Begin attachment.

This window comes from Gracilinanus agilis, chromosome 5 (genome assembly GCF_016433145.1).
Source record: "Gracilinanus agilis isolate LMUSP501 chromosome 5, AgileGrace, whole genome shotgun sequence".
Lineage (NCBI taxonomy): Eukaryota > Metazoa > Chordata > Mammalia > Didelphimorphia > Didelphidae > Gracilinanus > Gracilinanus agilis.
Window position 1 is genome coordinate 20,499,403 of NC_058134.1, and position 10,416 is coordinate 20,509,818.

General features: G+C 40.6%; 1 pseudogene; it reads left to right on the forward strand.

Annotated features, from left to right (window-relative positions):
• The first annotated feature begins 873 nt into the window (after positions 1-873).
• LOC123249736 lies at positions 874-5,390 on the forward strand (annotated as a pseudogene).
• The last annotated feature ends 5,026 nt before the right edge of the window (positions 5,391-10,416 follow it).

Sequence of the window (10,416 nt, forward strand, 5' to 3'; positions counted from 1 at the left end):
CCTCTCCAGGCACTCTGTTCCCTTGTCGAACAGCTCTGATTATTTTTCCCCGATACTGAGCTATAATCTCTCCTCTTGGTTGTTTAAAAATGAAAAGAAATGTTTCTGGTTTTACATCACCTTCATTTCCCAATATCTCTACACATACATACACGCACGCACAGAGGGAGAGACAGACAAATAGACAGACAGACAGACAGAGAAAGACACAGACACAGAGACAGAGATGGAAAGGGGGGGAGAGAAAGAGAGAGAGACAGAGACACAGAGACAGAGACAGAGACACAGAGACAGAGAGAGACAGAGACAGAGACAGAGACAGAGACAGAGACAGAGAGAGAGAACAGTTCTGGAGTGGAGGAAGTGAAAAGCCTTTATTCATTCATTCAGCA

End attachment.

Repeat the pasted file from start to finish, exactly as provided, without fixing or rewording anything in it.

This window comes from Gracilinanus agilis, chromosome 5 (genome assembly GCF_016433145.1).
Source record: "Gracilinanus agilis isolate LMUSP501 chromosome 5, AgileGrace, whole genome shotgun sequence".
Lineage (NCBI taxonomy): Eukaryota > Metazoa > Chordata > Mammalia > Didelphimorphia > Didelphidae > Gracilinanus > Gracilinanus agilis.
Window position 1 is genome coordinate 20,499,403 of NC_058134.1, and position 10,416 is coordinate 20,509,818.

General features: G+C 40.6%; 1 pseudogene; it reads left to right on the forward strand.

Annotated features, from left to right (window-relative positions):
• The first annotated feature begins 873 nt into the window (after positions 1-873).
• LOC123249736 lies at positions 874-5,390 on the forward strand (annotated as a pseudogene).
• The last annotated feature ends 5,026 nt before the right edge of the window (positions 5,391-10,416 follow it).

Sequence of the window (10,416 nt, forward strand, 5' to 3'; positions counted from 1 at the left end):
CCTCTCCAGGCACTCTGTTCCCTTGTCGAACAGCTCTGATTATTTTTCCCCGATACTGAGCTATAATCTCTCCTCTTGGTTGTTTAAAAATGAAAAGAAATGTTTCTGGTTTTACATCACCTTCATTTCCCAATATCTCTACACATACATACACGCACGCACAGAGGGAGAGACAGACAAATAGACAGACAGACAGACAGAGAAAGACACAGACACAGAGACAGAGATGGAAAGGGGGGGAGAGAAAGAGAGAGAGACAGAGACACAGAGACAGAGACAGAGACACAGAGACAGAGAGAGACAGAGACAGAGACAGAGACAGAGACAGAGACAGAGAGAGAGAACAGTTCTGGAGTGGAGGAAGTGAAAAGCCTTTATTCATTCATTCAGCA